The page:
It took WHO specialists eight years to control the spread of sleeping sickness in Africa
According to the World Health Organization, the sleeping sickness zone in Africa has decreased to 200,000 square kilometres in the past two years. PLoS Neglected Tropical Diseases says so.
In this case, the number of its new carriers for the first time dropped below the mark of a thousand people. This was made possible thanks to the implementation of the WHO special programme for combating sleeping sickness, which was launched in 2012.
“We are a step away from eliminating the sleeping sickness epidemic by the end of 2020. When this goal is reached, we will start preparing for the next big challenge – the complete elimination of the West African version by 2030,” the WHO said.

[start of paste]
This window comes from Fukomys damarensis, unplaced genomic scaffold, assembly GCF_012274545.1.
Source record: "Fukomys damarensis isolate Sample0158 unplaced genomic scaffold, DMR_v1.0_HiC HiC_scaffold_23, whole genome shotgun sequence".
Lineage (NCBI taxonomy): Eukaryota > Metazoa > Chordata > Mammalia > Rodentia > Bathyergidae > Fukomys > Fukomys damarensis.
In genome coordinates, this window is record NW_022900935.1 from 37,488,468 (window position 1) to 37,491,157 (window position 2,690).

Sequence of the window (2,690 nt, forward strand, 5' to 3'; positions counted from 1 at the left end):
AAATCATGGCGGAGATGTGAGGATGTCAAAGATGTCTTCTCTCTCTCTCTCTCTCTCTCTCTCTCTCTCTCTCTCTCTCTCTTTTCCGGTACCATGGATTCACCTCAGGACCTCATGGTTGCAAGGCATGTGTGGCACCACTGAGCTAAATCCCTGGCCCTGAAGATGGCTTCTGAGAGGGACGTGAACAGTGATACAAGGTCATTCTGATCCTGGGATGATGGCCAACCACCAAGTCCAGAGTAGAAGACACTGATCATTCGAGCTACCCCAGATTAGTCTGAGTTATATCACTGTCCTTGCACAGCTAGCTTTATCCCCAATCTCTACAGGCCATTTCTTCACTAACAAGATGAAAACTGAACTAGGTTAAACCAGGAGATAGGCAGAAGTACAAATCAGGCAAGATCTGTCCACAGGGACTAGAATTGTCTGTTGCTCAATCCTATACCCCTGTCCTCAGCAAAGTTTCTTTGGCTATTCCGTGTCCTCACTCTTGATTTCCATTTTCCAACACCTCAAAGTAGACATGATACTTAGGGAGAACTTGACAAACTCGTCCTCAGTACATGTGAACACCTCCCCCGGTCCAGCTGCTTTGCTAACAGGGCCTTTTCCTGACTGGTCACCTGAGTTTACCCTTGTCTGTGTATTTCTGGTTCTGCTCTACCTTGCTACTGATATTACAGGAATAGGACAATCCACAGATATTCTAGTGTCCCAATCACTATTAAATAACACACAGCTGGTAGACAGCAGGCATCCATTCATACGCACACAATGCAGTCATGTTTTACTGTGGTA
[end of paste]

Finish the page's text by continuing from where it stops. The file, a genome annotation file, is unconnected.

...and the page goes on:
Through the programme, WHO and its partners have diagnosed and treated people already infected, monitored and destroyed areas inhabited by tsetse flies and told Africans about the dangers of these insects and the parasites they carry.
WHO estimates that countries such as Benin, Burkina Faso, Cameroon, Côte d’Ivoire, Ghana, Mali, Rwanda and Togo have completely eliminated sleeping sickness in their territories. More than half of the areas in which it is still present are in the Democratic Republic of the Congo.
However, there are few cases of acute sleeping sickness in all African countries today, so WHO intends to redirect most of its resources to fight the milder version of the disease in West Africa in the near future. WHO plans to eliminate it completely by 2030.
As previously reported, a Tanzanian woman died of an unknown disease. WHO asked the Tanzanian Ministry of Health for more information about the incident.